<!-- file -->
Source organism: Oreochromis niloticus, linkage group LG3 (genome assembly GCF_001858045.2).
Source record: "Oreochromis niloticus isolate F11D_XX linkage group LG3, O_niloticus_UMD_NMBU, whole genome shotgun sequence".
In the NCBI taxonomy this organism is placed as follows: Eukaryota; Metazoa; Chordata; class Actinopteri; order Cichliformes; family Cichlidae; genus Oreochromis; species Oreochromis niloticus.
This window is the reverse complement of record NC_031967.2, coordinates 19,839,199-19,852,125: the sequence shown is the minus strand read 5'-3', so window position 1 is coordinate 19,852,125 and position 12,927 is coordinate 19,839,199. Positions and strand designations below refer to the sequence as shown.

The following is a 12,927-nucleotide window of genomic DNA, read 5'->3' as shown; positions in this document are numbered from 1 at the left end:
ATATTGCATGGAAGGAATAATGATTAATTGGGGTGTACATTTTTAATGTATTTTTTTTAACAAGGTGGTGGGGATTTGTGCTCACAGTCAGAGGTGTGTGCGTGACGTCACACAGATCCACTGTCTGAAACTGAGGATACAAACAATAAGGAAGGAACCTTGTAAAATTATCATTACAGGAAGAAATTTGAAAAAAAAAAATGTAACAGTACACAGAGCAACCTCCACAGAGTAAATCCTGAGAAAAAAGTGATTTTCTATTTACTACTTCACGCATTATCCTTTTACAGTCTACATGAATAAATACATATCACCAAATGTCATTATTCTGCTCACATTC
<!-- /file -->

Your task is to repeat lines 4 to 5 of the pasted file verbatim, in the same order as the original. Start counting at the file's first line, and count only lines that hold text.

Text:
This window is the reverse complement of record NC_031967.2, coordinates 19,839,199-19,852,125: the sequence shown is the minus strand read 5'-3', so window position 1 is coordinate 19,852,125 and position 12,927 is coordinate 19,839,199. Positions and strand designations below refer to the sequence as shown.

The following is a 12,927-nucleotide window of genomic DNA, read 5'->3' as shown; positions in this document are numbered from 1 at the left end: